Brussels, 28 Jun 2004
UK Science and Innovation Minister Lord Sainsbury has announced a 12 million euro grant to build a new research centre in Wales to benefit people with brain damage and psychological disorders.
The ground-breaking research facility, the Cardiff University Brain and Repair Imaging Centre, will be the first in the UK to combine two cutting edge scanning systems in order to acquire insight into the functioning of the brain. It is hoped that research carried out in the new centre will lead to better treatments for conditions such as strokes, multiple sclerosis and Alzheimer's disease, and for patients with schizophrenia.
Research will also be carried out to understand the complex psychological and cultural reasons why so many people have long term illnesses. In the UK, six million people are absent on any given working day because of illness. Those absences cost the benefits system, the health service, industry and society as a whole 135 billion euro per year.
'This will be the first centre in the UK, possibly anywhere, that will develop specific lines of research into the psychosocial factors related to disability and ill health,' explained the centre's director, Professor Mansel Aylward. 'We hope that we can identify these factors and develop screening methods for health professionals so they can pinpoint those people who may be more prone to long-term illness and we can intervene and help them.'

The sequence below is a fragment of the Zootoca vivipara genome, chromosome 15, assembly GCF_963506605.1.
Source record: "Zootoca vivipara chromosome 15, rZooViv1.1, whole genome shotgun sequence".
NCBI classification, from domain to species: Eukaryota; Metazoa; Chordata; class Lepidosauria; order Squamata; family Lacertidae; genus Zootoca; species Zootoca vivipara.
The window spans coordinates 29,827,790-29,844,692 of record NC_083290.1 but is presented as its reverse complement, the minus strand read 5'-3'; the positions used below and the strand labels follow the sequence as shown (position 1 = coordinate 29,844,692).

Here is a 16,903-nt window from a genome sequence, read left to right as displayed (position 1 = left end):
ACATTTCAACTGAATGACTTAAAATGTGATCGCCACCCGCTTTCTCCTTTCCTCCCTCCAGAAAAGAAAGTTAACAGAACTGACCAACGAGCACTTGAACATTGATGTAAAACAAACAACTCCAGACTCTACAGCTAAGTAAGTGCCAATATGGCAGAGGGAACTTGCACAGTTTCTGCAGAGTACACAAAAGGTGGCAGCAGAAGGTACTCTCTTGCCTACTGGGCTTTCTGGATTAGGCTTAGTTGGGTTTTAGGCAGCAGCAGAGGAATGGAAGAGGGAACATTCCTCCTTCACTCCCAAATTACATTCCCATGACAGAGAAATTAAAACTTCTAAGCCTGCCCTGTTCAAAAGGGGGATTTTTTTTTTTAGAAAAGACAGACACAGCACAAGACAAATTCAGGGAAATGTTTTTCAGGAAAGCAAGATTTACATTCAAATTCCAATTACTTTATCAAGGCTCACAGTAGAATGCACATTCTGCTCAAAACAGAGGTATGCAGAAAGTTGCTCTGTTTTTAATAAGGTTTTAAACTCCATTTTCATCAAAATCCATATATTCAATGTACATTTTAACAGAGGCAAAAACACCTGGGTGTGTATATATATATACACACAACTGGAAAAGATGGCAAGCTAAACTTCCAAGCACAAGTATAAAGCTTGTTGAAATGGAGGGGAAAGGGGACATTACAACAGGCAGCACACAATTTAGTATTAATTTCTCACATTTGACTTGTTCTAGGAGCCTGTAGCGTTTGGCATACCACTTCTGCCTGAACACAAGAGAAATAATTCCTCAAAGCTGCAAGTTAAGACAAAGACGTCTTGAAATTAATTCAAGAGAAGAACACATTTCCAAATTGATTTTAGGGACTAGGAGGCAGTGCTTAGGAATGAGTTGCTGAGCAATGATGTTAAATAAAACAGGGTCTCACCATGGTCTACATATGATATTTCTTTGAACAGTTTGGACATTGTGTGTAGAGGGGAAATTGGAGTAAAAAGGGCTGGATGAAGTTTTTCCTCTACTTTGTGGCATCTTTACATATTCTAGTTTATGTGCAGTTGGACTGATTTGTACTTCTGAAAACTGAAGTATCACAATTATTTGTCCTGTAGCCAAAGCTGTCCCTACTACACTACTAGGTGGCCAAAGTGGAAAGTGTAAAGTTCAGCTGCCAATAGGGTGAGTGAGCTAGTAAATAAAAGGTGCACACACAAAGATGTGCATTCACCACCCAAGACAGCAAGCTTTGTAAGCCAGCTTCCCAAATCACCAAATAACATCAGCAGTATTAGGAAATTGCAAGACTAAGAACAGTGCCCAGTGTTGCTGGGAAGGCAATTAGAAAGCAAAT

Lord Sainsbury added 'This award for new ground-breaking equipment recognises the outstanding work that Cardiff University and the University of Wales College of Medicine have already carried out in the field of brain research.
'The centre will help both organisations maximise the benefits of merger, and keep both UK science and the work that is being carried out in Cardiff at the cutting edge of research worldwide.'
The grant will mainly be used to cover the cost and installation of functional magnetic resonance imaging (fMRI) and magneto encephalography (MEG) technology equipment.
'The distinctive contribution of fMRI lies in its ability to generate high resolution 3D images of the brain involving critical brain areas employed during sensory, motor and cognitive tasks. Although fMRI is the preferred technique in locating brain processes involved in tasks, the potential benefits of integrating fMRI with the millisecond precision of MEG will enable us to examine and understand the many discrete brain process involved,' explained Professor Peter Halligan, the project director at Cardiff University.
Professor Halligan added: 'In bringing together these two highly sophisticated pieces of equipment, we are creating a facility as advanced as any of its kind in Europe and North America - a facility that offers new opportunities for collaboration across a range of disciplines. The combination of these systems will put Cardiff, and Wales, at the international forefront of developments in brain imaging for the cognitive, social and clinical neurosciences.'